Thousands of people in the South Pacific region were among the lucky few who were able to witness a total solar eclipse.
The blackout occurs when the moon passes between the sun and the Earth, blocking its rays and casting a shadow.
The eclipse started about 700 kilometres south-east of Tonga, and reaching French Polynesia, Easter Island and parts of mainland Chile.
The time of greatest eclipse occurred over open water, lasting about five minutes. On Easter Island, thousands of tourists doubled its population, just for this event.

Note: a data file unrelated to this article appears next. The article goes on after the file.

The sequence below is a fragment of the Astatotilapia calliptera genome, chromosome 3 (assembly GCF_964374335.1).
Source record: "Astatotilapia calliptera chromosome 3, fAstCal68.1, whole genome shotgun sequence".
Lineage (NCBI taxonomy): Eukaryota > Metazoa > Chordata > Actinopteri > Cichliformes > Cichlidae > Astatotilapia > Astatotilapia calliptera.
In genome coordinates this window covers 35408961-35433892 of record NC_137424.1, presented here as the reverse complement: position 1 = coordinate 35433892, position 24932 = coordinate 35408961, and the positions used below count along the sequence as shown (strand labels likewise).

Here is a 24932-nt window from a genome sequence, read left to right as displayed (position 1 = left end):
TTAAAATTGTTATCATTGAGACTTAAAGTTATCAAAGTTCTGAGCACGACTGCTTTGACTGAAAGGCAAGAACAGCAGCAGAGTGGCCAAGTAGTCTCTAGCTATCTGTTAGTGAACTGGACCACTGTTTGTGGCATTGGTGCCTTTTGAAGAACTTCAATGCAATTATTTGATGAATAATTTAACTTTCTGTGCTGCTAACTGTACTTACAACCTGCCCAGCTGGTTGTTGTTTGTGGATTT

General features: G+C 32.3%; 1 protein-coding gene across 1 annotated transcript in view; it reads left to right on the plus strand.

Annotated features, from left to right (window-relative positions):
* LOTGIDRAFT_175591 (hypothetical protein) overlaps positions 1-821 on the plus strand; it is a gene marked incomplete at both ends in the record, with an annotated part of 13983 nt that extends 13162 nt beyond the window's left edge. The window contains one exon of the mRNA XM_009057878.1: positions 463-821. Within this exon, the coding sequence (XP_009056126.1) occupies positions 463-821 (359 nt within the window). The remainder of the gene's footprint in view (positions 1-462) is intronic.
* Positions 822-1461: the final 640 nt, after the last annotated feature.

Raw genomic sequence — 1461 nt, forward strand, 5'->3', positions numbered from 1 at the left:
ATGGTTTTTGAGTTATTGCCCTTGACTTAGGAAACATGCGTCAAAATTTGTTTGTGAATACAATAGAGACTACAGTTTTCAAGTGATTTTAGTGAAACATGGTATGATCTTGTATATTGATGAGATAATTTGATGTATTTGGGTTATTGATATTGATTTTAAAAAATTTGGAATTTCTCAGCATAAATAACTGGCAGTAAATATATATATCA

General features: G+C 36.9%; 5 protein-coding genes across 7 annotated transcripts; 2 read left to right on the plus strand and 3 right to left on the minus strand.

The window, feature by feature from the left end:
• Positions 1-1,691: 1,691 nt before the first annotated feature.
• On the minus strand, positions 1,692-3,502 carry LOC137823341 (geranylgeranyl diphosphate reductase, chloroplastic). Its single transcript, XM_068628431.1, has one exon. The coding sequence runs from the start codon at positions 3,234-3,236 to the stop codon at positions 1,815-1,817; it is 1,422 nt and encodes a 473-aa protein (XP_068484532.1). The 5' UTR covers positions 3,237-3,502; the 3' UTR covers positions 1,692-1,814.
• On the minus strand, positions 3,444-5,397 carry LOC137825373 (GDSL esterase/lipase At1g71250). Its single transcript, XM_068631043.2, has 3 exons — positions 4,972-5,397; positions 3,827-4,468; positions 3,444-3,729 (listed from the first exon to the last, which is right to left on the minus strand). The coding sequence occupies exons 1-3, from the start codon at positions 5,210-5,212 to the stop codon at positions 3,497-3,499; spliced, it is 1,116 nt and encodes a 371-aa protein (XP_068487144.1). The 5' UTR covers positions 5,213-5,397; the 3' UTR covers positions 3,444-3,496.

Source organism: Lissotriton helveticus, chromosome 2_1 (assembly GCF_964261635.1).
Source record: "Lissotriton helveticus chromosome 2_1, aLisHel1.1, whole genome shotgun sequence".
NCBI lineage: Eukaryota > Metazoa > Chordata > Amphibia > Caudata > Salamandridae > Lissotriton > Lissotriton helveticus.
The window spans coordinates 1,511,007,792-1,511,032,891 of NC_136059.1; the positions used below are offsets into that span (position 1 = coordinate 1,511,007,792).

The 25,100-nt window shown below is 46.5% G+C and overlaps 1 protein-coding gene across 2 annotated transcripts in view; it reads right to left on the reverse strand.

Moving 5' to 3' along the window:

Clouds that had threatened to spoil the moment dispersed minutes before the eclipse.
Scientists recommend that people wear special viewing glasses during a total solar eclipse and avoid looking directly with the naked eye.
The next total solar eclipse will occur in November 2012 and will be visible from northern Australia and the South Pacific.